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How to Control Creeping Charlie Organically

Written by Mindy on September 12th, 2015

Creeping Charlie can be a gardener’s nightmare.  It seems to take over a lawn overnight but did you know there is an easy way to take care of this issue and it does not entail digging up your yard.  Having said that though, it will take time and work to control this aggressive plant but you can do it.

To begin the process, take a walk around your yard and drive a stake in the areas of your lawn that have Creeping Charlie.  Now stand back and take a look.  This will give you an idea of what you need to do.  Once that is done, grab your gardening gloves and let’s begin.

creeping.charlieThe goal is to pull up the Creeping Charlie and get all the roots.  To do this, grasp the plant as close to the ground as possible and pull.  Repeat this process until you have all the Creeping Charlie removed.  Since this plant is so invasive, dispose of the pulled up Creeping Charlie as soon as it has been removed from the ground.

Next, go out to the garden shed and get your dethatching rake.  Take the rake and place it on the ground.  Once that is done, move the rake back and forth.  This will help remove any remaining Creeping Charlie.  This will also work if you have an area that is too big to pull by hand.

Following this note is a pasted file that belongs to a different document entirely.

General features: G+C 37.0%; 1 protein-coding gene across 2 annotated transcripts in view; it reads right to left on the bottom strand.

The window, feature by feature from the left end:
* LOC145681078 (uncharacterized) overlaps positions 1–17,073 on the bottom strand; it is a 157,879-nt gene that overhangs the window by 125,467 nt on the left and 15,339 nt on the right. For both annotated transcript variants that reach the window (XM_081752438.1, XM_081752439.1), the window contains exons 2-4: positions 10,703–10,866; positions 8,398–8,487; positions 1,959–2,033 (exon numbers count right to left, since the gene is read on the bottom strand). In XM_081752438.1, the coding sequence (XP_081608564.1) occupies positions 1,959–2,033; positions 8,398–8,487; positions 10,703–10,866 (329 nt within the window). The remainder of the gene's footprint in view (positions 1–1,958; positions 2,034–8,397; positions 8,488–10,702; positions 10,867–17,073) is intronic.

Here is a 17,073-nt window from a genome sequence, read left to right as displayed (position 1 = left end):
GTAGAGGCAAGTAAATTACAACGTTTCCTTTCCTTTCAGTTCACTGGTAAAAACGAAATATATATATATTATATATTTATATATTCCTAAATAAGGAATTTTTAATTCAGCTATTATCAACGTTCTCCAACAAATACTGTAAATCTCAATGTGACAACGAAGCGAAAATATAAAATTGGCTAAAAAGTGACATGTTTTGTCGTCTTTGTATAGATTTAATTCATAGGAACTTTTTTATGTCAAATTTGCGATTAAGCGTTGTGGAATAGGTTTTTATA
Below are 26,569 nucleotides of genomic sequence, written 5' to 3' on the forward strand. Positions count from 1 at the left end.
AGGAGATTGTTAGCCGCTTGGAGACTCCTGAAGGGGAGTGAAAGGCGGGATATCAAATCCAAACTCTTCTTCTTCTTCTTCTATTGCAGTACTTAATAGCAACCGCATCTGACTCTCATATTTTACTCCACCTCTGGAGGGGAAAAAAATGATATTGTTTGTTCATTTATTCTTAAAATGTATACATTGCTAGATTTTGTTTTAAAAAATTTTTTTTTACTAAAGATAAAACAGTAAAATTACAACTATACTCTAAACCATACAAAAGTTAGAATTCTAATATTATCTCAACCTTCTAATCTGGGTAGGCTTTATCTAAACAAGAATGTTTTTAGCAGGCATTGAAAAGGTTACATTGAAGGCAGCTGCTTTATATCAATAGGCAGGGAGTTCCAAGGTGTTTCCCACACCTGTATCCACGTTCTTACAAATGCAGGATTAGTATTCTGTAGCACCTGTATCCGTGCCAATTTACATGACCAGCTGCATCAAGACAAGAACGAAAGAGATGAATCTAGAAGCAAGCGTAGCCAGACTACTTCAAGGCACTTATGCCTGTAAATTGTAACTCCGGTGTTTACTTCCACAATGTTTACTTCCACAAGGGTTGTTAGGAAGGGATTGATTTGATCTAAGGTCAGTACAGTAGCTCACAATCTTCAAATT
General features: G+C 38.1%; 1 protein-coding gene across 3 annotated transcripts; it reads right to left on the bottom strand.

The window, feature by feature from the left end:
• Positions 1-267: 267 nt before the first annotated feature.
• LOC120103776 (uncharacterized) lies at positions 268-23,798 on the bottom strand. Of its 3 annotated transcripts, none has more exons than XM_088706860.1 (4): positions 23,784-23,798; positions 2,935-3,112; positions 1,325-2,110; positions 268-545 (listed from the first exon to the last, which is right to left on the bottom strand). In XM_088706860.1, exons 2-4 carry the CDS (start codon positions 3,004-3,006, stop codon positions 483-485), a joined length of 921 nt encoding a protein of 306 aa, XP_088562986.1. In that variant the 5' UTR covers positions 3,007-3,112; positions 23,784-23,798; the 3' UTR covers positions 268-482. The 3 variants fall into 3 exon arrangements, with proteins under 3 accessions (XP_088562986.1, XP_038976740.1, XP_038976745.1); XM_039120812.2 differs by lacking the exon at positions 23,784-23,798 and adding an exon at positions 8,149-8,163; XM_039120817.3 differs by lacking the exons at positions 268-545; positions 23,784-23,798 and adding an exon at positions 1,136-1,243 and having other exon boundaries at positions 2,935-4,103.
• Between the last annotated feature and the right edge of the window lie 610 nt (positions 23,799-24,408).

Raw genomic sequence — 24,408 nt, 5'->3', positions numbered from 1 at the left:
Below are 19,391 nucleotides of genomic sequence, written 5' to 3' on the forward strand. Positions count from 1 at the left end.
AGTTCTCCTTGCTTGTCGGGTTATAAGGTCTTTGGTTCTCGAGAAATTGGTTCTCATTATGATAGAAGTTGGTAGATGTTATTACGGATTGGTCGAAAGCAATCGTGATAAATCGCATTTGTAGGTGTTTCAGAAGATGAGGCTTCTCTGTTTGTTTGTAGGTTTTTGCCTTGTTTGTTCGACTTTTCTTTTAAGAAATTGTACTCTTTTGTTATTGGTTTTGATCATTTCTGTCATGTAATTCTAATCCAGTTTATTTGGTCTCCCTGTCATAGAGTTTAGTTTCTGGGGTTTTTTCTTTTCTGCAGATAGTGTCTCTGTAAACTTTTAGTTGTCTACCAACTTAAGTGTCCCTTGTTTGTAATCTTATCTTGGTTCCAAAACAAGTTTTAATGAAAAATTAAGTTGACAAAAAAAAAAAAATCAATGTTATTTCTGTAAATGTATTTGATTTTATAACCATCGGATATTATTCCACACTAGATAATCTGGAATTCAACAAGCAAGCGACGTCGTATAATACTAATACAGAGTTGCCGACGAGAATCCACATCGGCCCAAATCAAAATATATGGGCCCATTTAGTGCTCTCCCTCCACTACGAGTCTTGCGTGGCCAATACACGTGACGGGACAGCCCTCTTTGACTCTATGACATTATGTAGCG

Remove the loosened up Creeping Charlie as soon as possible.

Since Creeping Charlie is so invasive, you may find that you have a lot of bare spots in your lawn after you have removed the Creeping Charlie.  To keep it from coming back, you will need to cover the area with grass seed.  Water in the grass seed and cover the area with straw.  Keep the grass seed moist until the seed germinates and you have a strong crop of grass.

You may need to repeat this process several times before you completely kill out the Creeping Charlie.

To make the control easier, here is a trick.  Just as the invasive plant will take advantage of a weak plant, you will want to hit the Creeping Charlie when it is at its weakness. When is this?  Well, it just happens to occur in the fall.  Removing the plant at this time, will reduce the chances that you will need to repeat this process several times before control is achieved.


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